Home EU rethinks spyware regulations

EU rethinks spyware regulations

Nov 11 – On Tuesday, a draft report from European Union lawmakers announced that a Europe-wide moratorium on surveillance software, such as NSO Group’s products, is needed.

The report was composed by Dutch member of the European Parliament, Sophie in ‘t Veld, who chairs a committee that has spent time investigating the use of spyware across 27 EU countries.

“In a democracy, putting people under surveillance should be an exception and there should be rules,” stated Ms. in ‘t Veld.

Surveillance software proposal

The latest report follows a September proposal from the European Commission, the EU’s executive body, which aimed to ban the use of surveillance software for the purpose of spying on journalists. Advocates are currently calling for even broader regulations around how governments should be able to use spyware.

Ms. in ‘t Veld’s report suggests that a European country should only be permitted to sell, acquire and use spyware if certain criteria are met. This includes disclosing a list of crimes for which deployment of spyware is permissible, and proof of license for spyware use. “We need to strengthen supranational enforcement,” said in ‘t Veld.

On Monday, the government of Greece declared that it would ban the sale of spyware after a newspaper reported that more than 30 individuals, including politicians and journalists, had unwittingly been subjected to state surveillance.

In recent months, reports of spyware use in Greece have triggered an uproar after an opposition politician discovered that his phone had been monitored with a spyware known as Predator.

The case for tighter regulation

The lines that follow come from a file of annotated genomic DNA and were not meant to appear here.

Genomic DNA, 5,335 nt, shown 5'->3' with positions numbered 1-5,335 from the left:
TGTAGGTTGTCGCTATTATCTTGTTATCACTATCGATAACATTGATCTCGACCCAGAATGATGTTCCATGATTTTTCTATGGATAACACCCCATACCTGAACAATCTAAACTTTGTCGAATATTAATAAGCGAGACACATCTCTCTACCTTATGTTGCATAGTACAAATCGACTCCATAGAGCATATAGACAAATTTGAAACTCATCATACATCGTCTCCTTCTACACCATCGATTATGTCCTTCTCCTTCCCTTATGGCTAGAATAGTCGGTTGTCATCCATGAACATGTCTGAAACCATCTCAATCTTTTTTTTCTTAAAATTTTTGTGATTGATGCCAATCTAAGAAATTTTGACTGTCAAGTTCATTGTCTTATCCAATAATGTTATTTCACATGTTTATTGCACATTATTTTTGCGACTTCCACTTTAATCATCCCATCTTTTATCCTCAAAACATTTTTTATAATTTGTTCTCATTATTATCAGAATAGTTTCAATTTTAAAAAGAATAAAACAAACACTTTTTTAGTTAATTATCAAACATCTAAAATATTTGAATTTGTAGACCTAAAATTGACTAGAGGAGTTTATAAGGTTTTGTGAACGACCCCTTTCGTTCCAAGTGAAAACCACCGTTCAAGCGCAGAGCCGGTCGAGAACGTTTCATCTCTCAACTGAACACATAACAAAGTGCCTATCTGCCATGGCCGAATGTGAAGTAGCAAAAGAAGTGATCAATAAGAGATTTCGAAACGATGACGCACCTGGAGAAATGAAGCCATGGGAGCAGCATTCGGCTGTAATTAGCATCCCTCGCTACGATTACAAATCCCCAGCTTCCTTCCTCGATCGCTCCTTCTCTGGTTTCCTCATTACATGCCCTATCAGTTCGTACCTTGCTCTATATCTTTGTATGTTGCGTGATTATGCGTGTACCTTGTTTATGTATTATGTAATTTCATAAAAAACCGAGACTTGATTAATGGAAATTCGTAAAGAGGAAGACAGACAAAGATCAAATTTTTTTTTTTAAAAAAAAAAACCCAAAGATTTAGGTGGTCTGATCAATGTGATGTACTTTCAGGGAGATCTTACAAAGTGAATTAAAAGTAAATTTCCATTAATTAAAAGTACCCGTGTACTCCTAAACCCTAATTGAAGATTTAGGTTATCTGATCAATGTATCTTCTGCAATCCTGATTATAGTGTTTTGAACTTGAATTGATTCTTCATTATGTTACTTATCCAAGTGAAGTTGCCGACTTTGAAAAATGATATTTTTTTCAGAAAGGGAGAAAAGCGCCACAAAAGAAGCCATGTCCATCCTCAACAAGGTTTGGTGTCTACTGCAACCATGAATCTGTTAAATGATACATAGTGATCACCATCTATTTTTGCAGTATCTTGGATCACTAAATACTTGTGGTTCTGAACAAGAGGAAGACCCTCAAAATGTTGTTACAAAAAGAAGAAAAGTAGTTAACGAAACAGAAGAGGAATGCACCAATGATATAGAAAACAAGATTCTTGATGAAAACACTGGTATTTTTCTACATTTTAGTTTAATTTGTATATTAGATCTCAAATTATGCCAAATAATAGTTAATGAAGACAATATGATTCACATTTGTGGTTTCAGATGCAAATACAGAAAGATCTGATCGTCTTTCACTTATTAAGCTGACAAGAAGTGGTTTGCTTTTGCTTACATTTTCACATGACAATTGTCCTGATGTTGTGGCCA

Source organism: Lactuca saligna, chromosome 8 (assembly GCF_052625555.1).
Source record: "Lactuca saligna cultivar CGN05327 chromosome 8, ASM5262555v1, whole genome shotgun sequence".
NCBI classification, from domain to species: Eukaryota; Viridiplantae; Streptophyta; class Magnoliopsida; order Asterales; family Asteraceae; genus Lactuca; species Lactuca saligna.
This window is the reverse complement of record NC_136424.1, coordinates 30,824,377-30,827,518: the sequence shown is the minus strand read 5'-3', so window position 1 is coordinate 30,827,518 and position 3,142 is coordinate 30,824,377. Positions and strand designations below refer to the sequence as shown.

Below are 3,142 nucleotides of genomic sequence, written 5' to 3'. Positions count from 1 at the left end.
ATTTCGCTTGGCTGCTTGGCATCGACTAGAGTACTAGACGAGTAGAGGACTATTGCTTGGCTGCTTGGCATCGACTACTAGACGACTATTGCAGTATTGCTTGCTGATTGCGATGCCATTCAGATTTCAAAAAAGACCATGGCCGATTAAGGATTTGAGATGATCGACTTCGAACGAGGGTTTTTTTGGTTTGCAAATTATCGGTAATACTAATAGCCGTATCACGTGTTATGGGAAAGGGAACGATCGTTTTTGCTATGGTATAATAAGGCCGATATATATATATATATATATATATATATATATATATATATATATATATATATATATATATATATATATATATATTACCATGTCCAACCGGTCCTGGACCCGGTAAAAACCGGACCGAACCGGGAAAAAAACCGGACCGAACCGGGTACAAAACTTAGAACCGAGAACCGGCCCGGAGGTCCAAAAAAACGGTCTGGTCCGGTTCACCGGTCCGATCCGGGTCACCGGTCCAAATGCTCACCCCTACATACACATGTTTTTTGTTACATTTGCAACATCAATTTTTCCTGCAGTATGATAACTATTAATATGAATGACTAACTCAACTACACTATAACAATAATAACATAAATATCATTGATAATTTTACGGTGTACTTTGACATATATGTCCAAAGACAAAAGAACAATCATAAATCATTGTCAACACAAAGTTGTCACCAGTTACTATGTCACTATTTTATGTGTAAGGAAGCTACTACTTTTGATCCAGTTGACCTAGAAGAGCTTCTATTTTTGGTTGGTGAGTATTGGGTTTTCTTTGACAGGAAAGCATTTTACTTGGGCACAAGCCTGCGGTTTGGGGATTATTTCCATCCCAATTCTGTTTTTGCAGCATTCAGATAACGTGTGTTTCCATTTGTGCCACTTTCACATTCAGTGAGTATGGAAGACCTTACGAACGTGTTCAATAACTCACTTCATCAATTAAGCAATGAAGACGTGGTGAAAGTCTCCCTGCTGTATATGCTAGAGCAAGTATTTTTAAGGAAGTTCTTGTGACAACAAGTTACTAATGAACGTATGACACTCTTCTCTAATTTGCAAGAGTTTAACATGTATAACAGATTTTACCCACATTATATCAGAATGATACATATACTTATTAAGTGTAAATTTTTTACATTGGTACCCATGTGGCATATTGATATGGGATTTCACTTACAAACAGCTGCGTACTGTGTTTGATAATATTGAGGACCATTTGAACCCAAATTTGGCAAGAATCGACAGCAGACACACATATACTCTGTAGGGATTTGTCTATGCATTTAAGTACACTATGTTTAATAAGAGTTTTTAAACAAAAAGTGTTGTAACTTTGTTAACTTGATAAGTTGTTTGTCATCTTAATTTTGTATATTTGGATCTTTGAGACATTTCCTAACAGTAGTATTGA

The European Parliament investigative committee will proceed with its work for several months and host a vote on the final version of the report next year.

In-line with this initiative, the European Court of Human Rights, which hears cases alleging rights violations by member states, has been outspoken about national governments’ roles in regulating surveillance.

In September, the court ruled that Hungarian legislation lacked sufficient safeguards. The ruling followed a case pertaining to Benedek Javor, a former member of the European Parliament, who alleged that his phone was surveilled during his time in office.

Biden administration’s actions

In 2021, the Biden administration placed the NSO Group on an export prohibition list, preventing the company from buying certain technology from the U.S. and complicating the company’s attempt to obtain international customers. The effort followed investigations from a consortium of news outlets into the group’s solicitation of its goods to dozens of government and law-enforcement customers around the world.

Privacy advocates call for ban

Privacy advocates have asked for permanent bans on software like Pegasus, arguing that the technology goes beyond spyware. The tech enables the owner to actually take control of a target’s phone, presenting them with the ability to make changes to their data. Says Fanny Hidv égi, Europe policy and advocacy director at the non-profit known as Access Now, no safeguards can make such use legitimate.

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